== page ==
Image credit: Shutterstock
A study of almost 400,000 British participants has identified a new link between raised levels of the growth factor IGF-1 and increased thyroid cancer risk and has confirmed associations with breast, prostate and colorectal cancer.
This could lead to new preventative strategies, including diet and lifestyle interventions.
IGF-1 (insulin-like growth factor-1) helps to support normal cell growth and development, processes which can lead to cancer if they become dysregulated. This new study, published today in Cancer Research, is the largest and most comprehensive investigation into IGF-1 and cancer risk to date. It was carried out as a collaboration between the Nuffield Department of Population Health, University of Oxford, and the International Agency for Research on Cancer (Lyon, France). The researchers analysed the serum IGF-1 levels in almost 400,000 blood samples held in the open-access UK Biobank resource, collected between 2006-2010.
Using data records from the NHS up until 2016, the researchers could identify which of the sample donors went on to develop one of 30 different types of malignant cancers, within an average period of seven years. In total, 23,412 (5.9%) of the participants developed a malignant cancer. To test for an association between raised IGF-1 levels and cancer risk, the researchers adjusted the statistical analyses to correct for a range of other characteristics including age, sex, geographical region, ethnicity, physical activity, smoking, alcohol consumption and (for women) HRT use.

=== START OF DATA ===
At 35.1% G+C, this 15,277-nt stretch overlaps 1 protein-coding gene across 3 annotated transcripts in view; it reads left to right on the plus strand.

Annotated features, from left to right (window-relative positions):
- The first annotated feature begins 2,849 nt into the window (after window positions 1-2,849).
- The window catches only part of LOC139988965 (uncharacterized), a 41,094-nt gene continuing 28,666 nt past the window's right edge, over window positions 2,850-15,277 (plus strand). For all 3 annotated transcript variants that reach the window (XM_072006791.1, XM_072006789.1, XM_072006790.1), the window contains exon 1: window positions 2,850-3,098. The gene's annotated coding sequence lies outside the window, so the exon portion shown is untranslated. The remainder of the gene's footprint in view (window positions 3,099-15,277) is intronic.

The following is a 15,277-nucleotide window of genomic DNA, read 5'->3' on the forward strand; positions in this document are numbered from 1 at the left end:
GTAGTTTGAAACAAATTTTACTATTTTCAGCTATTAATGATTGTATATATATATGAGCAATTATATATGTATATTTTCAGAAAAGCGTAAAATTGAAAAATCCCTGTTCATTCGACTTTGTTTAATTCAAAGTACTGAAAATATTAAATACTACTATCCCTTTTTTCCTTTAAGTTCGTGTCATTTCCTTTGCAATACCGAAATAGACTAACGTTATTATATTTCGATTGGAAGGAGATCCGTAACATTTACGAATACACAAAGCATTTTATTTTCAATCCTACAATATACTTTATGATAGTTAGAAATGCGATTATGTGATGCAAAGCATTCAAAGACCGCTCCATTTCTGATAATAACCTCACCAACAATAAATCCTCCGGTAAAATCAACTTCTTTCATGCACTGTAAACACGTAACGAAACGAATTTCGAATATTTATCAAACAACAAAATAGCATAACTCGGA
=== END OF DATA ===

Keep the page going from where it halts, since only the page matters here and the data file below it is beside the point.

‘In this new study, we expanded the range of cancers investigated to include less common types that have rarely been investigated. This allowed us to identify a link between raised IGF-I levels and an increased risk for thyroid cancer in this UK cohort,' says lead investigator, Dr Anika Knuppel from the Nuffield Department of Population Health, University of Oxford.
The results also confirmed previous studies which found links between higher levels of IGF-1 and increased risk of developing colorectal, breast and prostate cancer. Crucially, because the sample donors did not have a diagnosed cancer at the point IGF-1 was measured, this makes it highly likely that raised IGF-1 had a role in the cancer developing later.
For certain cancers, however, the study found no clear link between raised IGF-1 levels and increased risk. These included lung, bladder, pancreatic, endometrial and kidney cancer.
‘This is perhaps a little surprising, since IGF-1 is a growth promoting substance, hence we would expect that it could promote growth for every type of cancer. It may be that these types of cancer are less sensitive to IGF-1, or that other risk factors such as smoking are dominant,’ Dr Knuppel comments.
Together, these results suggest that reducing levels of the growth hormone IGF-1 through lifestyle interventions might decrease risk for a range of cancers, a strategy that requires further research.
‘There is some initial evidence, for instance, that higher dairy intakes can raise IGF-1 concentrations,’ says Dr Knuppel. ‘The next stage of this work will be to test these associations in further cohorts, including from different countries. Particularly for rarer cancers, such as thyroid cancer, it is essential to use large, population-based studies such as these to identify potential risk factors.’